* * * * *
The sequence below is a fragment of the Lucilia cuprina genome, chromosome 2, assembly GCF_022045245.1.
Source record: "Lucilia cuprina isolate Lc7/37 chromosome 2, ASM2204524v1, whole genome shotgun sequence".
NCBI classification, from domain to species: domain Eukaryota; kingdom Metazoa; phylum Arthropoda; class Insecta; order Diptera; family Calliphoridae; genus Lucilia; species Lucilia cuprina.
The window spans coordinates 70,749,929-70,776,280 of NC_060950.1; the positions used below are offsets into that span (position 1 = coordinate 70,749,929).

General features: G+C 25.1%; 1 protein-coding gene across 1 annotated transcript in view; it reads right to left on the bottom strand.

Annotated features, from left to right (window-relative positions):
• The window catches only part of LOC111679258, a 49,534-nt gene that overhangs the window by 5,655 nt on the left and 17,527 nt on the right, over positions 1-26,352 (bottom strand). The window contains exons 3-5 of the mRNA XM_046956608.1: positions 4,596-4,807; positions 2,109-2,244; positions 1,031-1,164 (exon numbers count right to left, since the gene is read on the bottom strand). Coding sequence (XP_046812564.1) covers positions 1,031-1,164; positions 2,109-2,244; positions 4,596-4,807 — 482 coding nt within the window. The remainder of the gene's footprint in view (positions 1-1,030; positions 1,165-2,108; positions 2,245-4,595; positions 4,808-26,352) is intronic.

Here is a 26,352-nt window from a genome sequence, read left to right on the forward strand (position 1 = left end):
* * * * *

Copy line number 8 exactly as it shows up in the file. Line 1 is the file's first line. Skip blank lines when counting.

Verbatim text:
Here is a 26,352-nt window from a genome sequence, read left to right on the forward strand (position 1 = left end):